Opening a bank account in France
When you arrive in France, you will need to open a bank account for day-to-day formalities such as making international money transfers, withdrawing cash or paying your rent.
Opening a bank account
You can open a bank account at any bank. We recommend that you choose one of the main French banks such as Société Générale, BNP Paribas, Crédit Agricole, Crédit Lyonnais, Caisse d’Epargne or the network of the Post Office banks. To find the list of the nearest banks you may visit the Pages Jaunes.
What you need to know
- The CEA Saclay has negotiated agreements with some banks. Two of them, BNP-Paribas and Banque Populaire, have an agency on campus.
- The Alfred Kastler Foundation has negotiated an agreement with Société Générale.
You will need the following documents to open a bank account:
- an ID or passport,
- a residence permit,
- a proof of address (electricity bill, lease…).
You may be asked to present additional documents. If you have any problem opening a bank account, do not hesitate to contact the International Office .
Check ("chèque bancaire" or "chèque postal")
You have to ask for a checkbook when you open a bank account. You will receive your checkbook within 15 days. Make sure that your account always has a positive balance. If you write a check while having a negative balance on your account, charges will be debited from your account and the bank may seize your checkbook.
To fight theft, storekeepers usually ask for an ID before accepting your check.
In France, bank cards usually are debit cards which enable you to pay for your purchases, check your account balance, and withdraw cash at ATMs. A bank card is provided with a secret PIN code which you must remember. The annual bank card fee varies depending on the type of card and the bank.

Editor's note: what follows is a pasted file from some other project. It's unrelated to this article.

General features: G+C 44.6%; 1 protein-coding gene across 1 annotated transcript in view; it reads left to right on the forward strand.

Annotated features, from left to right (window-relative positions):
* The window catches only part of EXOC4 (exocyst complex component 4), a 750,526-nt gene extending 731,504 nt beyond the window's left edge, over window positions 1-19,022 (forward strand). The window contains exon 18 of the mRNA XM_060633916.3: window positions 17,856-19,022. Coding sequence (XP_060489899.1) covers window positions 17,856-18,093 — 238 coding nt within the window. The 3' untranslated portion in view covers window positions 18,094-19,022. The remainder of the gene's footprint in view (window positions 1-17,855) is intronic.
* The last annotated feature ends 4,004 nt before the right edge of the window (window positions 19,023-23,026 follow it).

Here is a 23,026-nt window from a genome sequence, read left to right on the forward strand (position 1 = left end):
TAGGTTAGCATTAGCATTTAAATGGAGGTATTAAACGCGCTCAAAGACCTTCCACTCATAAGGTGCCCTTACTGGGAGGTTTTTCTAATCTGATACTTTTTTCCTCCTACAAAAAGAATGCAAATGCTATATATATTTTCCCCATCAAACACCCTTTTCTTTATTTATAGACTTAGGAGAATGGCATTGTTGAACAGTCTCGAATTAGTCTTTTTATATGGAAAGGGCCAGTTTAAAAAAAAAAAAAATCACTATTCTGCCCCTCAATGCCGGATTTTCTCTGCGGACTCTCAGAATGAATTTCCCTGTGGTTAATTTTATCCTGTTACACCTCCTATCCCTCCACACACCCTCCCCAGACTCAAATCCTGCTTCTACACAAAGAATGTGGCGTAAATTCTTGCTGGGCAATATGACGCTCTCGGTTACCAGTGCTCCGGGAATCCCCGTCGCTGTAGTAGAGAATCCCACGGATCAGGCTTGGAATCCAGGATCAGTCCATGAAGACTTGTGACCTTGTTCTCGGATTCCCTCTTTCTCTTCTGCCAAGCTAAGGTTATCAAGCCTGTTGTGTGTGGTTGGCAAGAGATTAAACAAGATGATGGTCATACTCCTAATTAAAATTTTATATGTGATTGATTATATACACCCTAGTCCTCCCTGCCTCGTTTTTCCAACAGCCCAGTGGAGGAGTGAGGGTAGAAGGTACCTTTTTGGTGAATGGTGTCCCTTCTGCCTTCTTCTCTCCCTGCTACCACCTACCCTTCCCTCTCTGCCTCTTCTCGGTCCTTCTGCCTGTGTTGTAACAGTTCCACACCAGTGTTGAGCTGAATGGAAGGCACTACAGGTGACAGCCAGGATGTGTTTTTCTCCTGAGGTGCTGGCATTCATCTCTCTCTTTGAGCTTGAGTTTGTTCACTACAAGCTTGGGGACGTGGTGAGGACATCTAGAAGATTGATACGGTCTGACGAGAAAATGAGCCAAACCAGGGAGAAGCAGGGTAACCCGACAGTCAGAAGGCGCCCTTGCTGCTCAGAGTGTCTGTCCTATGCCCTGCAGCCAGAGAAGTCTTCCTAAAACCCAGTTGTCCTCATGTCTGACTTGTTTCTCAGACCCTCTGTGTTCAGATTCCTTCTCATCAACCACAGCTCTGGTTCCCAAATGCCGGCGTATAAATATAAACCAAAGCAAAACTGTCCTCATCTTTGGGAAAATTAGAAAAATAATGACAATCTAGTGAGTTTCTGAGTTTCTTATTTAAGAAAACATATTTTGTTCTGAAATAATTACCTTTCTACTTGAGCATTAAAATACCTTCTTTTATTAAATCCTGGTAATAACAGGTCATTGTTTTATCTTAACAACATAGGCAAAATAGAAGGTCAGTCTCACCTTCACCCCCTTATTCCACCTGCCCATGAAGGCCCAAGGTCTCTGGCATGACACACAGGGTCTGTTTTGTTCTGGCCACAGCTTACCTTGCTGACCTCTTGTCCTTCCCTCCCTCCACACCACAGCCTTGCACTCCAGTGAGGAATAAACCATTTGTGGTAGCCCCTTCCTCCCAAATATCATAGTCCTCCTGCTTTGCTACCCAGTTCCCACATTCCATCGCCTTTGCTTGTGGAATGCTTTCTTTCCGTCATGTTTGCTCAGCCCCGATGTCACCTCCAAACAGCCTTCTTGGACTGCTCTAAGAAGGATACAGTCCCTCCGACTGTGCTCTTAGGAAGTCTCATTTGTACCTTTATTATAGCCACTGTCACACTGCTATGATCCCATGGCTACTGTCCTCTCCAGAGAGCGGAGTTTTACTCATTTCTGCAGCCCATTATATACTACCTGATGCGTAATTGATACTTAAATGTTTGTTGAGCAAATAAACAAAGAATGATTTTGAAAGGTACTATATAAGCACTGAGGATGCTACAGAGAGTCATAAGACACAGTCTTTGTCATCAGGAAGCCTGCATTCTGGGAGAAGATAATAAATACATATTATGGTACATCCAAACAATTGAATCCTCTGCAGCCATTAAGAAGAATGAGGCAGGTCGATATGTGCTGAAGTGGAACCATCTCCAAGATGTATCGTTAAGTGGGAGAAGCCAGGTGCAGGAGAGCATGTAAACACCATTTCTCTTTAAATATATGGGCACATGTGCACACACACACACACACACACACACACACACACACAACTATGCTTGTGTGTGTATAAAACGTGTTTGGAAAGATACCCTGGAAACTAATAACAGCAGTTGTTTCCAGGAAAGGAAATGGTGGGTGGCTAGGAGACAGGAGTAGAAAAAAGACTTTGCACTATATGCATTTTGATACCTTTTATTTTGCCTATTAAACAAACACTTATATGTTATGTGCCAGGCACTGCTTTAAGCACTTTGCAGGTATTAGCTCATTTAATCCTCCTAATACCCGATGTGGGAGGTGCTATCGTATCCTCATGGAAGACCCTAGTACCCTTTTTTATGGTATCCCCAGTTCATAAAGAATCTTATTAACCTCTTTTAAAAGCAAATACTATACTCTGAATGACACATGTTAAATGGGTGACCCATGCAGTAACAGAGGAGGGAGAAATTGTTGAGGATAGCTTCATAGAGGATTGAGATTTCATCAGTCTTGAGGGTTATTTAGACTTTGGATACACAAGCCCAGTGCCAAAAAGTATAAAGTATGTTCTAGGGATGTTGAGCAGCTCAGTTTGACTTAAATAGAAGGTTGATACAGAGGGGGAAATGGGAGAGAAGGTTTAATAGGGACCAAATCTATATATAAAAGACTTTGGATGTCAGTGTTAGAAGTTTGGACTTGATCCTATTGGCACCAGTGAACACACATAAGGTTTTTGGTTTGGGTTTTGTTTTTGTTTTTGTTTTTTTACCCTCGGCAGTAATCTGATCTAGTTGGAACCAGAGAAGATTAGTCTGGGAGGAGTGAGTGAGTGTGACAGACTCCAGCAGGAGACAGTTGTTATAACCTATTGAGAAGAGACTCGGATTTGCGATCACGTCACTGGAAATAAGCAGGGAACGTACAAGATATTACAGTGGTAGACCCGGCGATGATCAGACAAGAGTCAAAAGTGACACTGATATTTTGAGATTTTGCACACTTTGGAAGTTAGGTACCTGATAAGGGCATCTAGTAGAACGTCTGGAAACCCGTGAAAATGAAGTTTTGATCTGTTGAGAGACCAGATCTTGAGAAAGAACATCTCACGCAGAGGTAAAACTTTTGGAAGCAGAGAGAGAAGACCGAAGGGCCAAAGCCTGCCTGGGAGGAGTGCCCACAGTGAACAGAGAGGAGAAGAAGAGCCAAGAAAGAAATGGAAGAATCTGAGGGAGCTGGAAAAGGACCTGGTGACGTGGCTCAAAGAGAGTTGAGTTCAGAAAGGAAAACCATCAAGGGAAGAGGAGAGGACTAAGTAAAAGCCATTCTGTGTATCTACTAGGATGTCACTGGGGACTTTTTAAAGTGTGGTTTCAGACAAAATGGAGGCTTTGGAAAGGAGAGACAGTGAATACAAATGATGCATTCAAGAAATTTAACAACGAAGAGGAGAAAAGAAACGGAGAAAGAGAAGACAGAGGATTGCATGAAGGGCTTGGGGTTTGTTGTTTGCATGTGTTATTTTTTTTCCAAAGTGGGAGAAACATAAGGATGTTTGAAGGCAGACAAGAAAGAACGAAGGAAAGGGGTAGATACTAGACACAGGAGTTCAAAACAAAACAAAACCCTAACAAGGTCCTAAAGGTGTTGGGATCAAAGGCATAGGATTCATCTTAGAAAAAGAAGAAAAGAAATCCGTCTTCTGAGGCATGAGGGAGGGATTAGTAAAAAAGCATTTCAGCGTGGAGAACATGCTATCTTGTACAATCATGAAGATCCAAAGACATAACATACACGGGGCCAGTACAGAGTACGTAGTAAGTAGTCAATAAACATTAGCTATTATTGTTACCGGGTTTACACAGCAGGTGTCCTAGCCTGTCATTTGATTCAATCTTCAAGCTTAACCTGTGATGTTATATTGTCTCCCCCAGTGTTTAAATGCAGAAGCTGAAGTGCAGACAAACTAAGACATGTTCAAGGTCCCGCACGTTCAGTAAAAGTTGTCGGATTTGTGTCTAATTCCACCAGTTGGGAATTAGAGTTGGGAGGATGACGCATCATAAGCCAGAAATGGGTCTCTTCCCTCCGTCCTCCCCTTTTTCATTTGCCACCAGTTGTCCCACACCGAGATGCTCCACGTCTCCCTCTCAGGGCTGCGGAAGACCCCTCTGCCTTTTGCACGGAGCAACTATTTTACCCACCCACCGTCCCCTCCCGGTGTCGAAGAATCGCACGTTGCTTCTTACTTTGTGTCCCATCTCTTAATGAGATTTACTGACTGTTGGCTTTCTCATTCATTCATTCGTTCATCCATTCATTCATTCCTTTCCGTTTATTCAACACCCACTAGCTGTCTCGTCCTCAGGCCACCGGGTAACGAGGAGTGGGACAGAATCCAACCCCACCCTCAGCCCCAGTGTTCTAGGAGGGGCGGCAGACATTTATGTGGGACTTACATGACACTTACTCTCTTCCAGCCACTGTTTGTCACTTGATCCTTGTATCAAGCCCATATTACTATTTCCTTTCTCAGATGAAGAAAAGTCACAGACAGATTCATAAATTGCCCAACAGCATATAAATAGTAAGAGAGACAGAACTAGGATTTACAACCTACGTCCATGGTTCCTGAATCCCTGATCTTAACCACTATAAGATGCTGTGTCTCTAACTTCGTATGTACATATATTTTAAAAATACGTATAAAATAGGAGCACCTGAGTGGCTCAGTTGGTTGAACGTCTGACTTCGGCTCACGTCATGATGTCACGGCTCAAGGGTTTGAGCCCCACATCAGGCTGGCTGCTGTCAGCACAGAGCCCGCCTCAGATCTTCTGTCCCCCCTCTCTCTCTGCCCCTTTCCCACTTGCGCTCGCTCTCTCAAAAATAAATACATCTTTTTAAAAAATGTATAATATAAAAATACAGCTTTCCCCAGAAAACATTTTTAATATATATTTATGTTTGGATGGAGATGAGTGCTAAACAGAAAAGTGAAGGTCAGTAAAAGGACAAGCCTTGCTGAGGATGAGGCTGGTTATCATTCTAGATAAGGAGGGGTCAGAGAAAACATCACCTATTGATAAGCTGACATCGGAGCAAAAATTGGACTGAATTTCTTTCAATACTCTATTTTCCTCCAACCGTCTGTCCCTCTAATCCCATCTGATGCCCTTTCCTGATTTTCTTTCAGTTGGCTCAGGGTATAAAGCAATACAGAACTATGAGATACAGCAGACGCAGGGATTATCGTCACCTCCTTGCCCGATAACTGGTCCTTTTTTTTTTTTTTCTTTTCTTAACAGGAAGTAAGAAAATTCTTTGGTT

Please note that credit cards do not exist (or seldom) in France. Thus, make sure that your account always has a positive balance.
With your bank card, you can withdraw cash (10-euro, 20-euro, 50-euro, 100-euro, 200-euro or 500-euro notes). Thus, you can pay for everyday purchases without using your checkbook or debit card.
Relevé d’Identité Bancaire (RIB)
In France, the RIB is a document issued by your bank which shows your banking details (account number, personal address…). For instance, you need it to get your salary transferred to your bank account or to get your medical expenses reimbursed. Usually, there is one RIB in every checkbook. You can get several RIBs at your bank counter, using an ATM, or online.
Bank statement ("relevé de compte")
Usually, bank statements are sent to you on a regular basis. They show all banking operations carried out on your bank account. It also tells you the available balance at the time the bank statement is issued.
Upon your arrival in France, you will find foreign exchange offices in international airports and train stations. We recommend that you change currencies at a bank counter by ordering currencies in advance.
Switching bank, bank agency or bank account
Send a new Relevé d’Identité Bancaire (RIB) or Relevé d’Identité Postale (RIP) to your CPAM, indicating your social security number.